The list of non-Arab Sahaba includes the non-Arabs among the original Sahaba(r.a.) of Muhammad(s.a.s). Muhammad had many followers from amongst the Arabs, from many different tribes. However, he also had many non-Arab Sahaba, from many different ethnicities. Some of these non-Arabs were among the most beloved and loyal individuals to Muhammad. The inclusion of these non-Arabs among the original followers of Muhammad and Islam represents the universality of the message of Islam.
Bilal ibn Ribah – while still a slave, he converted to Islam and defiantly resisted torture and persecution (for his conversion) from his pagan slave-master. He later became the first mu’adhdhin (caller to prayer) in Islamic history.
Wahshy ibn Harb– he killed Hamza, Muhammad’s beloved uncle and a leading Muslim general and formidable soldier, but redeemed himself when he converted to Islam. He later killed Musaylimah, the most formidable opponent of the Muslims during the Wars of Apostasy.
Umm Ayman (Barakah) – she was around Muhammad from his birth until his death and was the closest example of a mother to him (after his own mother’s death when he was a child). She was the mother of Usama ibn Zayd.
Al-Nahdiah – she converted to Islam while she was a slave, but refused to abandon her new faith even after being tortured and persecuted by her slave-master. She was later freed from slavery.
Lubaynah – she converted to Islam while she was a slave, but refused to abandon her new faith even after being persecuted by her then pagan slave-master. She was later freed from slavery.
Umm Ubays – she converted to Islam while she was a slave, but refused to abandon her new faith even after being tortured and persecuted by her pagan slave-master. She was later freed from slavery. She was the daughter of Al-Nahdiah.
Harithah bint al-Muammil – she converted to Islam while she was a slave, but refused to abandon her new faith even after being persecuted to such a severe extent that she lost her eyesight. She was later freed from slavery. Umm Ubays was her sister.
Fey Bedja Mwamba– He was (according to local Comorian legend) a Comorian noble who originally brought Islam to the Comoros Islands (during Muhammad’s lifetime) after having visited Mecca during Muhammad’s lifetime and there converted to Islam.
Mtswa Mwandze– He was (according to local Comorian legend) a Comorian noble who originally brought Islam to the Comoros Islands (during Muhammad’s lifetime) after having visited Mecca during Muhammad’s lifetime and there converted to Islam.
Copt (Native Egyptian)
Sirin– she was the wife of Hassan ibn Thabit, who was one of the best Arab poets of the time. Maria al-Qibtiyya was her sister.
Suhayb ar-Rumi (Suhayb the Roman) – He was an Arab who was taken prisoner while still a little boy by Byzantine Empire soldiers, when they attacked a village he was in. Thereafter, for about twenty years he passed from one Byzantine slave-master to another and grew up speaking Greek and practically forgot Arabic. He later escaped from slavery and headed for Mecca- which was considered a place of asylum. There people called him Suhayb ar-Rumi because of his peculiarly heavy speech and blond hair. Later in Mecca, after meeting with Muhammad, he converted to Islam. When Muhammad migrated from Mecca to Medina, Suhayb gave up his vast wealth in order to be alongside him in Medina. His standing among the Muslims was so high that he was nominated by the Caliph Umar ibn al-Khattab to lead the Muslims (both in prayers and as head of the Muslim community) in the period between his (Umar’s) death and the election of his successor.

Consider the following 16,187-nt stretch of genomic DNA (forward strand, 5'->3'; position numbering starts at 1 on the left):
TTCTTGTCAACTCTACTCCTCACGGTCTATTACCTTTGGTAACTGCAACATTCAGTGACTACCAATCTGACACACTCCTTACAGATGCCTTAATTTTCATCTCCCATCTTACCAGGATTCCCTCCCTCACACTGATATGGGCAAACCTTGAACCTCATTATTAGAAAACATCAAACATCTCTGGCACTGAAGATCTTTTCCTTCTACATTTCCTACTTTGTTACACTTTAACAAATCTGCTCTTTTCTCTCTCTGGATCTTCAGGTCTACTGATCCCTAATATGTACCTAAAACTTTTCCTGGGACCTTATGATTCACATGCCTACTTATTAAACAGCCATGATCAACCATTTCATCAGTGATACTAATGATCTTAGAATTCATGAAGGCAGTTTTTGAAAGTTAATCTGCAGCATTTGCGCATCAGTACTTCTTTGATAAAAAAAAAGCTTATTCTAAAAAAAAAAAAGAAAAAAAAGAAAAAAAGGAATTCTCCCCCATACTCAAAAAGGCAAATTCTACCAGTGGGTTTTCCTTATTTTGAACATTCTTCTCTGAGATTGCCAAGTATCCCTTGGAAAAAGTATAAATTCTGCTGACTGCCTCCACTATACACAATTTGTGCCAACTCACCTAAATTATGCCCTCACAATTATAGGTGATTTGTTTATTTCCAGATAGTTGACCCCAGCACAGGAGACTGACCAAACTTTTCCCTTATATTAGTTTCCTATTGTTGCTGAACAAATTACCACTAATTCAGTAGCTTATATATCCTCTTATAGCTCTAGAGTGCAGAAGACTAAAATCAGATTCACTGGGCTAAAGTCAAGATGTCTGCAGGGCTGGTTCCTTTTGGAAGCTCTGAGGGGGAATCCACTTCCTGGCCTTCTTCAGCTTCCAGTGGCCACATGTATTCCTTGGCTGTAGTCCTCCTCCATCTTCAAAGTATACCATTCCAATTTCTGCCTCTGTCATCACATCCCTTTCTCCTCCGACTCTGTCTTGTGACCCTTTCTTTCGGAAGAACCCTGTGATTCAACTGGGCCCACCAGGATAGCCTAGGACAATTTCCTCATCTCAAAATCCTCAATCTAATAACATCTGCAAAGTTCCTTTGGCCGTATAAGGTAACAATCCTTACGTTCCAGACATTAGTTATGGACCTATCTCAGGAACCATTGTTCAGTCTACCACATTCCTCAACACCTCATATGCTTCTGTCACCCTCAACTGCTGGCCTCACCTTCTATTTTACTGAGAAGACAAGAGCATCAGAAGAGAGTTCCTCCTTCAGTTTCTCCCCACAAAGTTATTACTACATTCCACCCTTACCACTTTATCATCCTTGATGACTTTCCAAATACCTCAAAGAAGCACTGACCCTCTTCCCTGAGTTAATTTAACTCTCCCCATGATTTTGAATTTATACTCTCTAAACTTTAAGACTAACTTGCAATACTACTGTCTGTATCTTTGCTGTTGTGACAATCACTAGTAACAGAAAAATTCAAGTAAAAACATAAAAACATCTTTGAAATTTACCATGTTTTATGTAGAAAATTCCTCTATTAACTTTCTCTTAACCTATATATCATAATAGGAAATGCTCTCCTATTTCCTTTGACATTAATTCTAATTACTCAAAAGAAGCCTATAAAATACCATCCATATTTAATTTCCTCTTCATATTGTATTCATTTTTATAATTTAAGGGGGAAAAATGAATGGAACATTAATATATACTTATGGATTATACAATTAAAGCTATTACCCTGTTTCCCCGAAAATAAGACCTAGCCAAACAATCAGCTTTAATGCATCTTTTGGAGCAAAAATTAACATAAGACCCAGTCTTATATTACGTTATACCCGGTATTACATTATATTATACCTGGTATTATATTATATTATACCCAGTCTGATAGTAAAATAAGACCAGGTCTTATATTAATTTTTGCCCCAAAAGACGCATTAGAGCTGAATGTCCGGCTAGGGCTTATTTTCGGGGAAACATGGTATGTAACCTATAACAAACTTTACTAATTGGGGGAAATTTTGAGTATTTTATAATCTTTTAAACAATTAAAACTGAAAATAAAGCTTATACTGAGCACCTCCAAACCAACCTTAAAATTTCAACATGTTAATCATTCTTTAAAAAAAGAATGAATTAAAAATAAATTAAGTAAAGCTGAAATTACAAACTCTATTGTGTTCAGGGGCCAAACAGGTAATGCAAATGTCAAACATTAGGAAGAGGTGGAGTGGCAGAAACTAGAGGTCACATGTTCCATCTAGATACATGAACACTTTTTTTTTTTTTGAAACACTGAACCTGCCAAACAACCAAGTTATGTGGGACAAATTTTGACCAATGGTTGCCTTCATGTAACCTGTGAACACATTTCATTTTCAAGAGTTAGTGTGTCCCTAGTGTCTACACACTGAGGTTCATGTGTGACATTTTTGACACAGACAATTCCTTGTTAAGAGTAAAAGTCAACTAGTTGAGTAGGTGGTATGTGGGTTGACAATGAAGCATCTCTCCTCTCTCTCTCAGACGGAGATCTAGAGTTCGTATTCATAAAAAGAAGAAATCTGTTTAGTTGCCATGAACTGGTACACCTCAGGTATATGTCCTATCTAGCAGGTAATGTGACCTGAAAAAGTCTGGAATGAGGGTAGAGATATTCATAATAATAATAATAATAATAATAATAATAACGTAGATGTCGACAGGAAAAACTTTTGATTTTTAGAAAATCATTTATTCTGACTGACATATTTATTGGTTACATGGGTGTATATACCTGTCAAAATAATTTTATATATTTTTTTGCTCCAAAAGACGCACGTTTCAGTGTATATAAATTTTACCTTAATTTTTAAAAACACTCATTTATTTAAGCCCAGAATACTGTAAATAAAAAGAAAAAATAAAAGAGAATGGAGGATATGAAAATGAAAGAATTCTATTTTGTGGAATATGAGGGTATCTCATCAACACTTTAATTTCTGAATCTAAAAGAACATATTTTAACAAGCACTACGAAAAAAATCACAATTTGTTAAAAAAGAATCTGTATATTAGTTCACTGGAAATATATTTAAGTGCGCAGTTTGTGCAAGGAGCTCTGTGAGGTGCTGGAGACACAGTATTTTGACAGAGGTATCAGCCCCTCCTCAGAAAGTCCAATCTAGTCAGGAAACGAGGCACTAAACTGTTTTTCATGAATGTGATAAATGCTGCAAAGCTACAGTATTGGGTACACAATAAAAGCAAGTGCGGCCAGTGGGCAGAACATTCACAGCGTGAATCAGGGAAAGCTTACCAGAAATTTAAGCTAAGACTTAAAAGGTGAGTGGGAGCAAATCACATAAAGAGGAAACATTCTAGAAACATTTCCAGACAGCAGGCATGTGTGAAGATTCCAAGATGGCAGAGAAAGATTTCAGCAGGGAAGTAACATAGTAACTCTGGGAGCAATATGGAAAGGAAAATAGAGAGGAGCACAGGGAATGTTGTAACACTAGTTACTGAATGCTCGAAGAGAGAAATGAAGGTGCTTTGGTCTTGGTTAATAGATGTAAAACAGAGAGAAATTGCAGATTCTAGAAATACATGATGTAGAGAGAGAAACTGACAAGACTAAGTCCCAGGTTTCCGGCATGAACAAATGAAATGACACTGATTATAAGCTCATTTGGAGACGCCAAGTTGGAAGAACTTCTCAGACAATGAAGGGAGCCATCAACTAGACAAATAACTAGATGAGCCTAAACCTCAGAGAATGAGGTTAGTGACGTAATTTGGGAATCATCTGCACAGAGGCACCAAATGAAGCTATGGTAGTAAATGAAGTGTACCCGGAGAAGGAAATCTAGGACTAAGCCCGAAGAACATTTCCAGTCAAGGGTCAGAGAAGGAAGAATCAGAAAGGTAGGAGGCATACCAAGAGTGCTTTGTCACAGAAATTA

Safiyya bint Huyayy– she was one of the Ummahat-al-Mu’mineen (Mother of the Believers).
Rayhana– she was one of the Ummahat-al-Mu’mineen (Mother of the Believers).
Qais Abdur Rashid (also known as Imraul Qais Khan)- he was a legendary ancestor of the Pashtuns, who traveled from Zhob, present day Baluchistan, Pakistan to Arabia to meet Muhammad and there embraced Islam, before returning to his people and introducing them to the faith.
Salman the Persian – he was born in Persia but embarked on a long and continuous journey (away from his homeland) in search of the truth. He ultimately reached his destination in Arabia, when he met Muhammad and converted to Islam. It was his suggestion to build a trench in the Battle of the Trench that ultimately resulted in a defeat for the forces of the enemies of the Muslims.
Munabbih ibn Kamil– he was a Persian knight. He had two sons, who were both Islamic scholars.
Salim Mawla Abu-Hudhayfah– he was a highly respected and valued Muslim (among his fellow Muslims), who died while fighting against the forces of Musaylimah during the Wars of Apostasy. Umar ibn al-Khattāb suggested he would have designated Salim as his successor to the Caliphate had he still been alive.
Cheraman Perumal– he was a king of the Chera Dynasty who gave up his kingdom to personally go and meet Muhammad after witnessing a miracle. He embraced Islam in the presence of Muhammad and later died in Arabia during his journey back to his homeland in India.
Al-Najashi– he was the king of Abyssinia who allowed a number of Muslims (who were being persecuted by the pagans of Arabia) to live safely under his protection in his kingdom. He later converted to Islam and when he died, Muhammad observed prayer in absentia for him.
Badhan (Persian Governor)– he was the Sassanid Persian Governor of Yemen who converted to Islam after one of Muhammad’s prophecies was proven to be correct. As a result, every Persian in Yemen followed his example and also converted to Islam.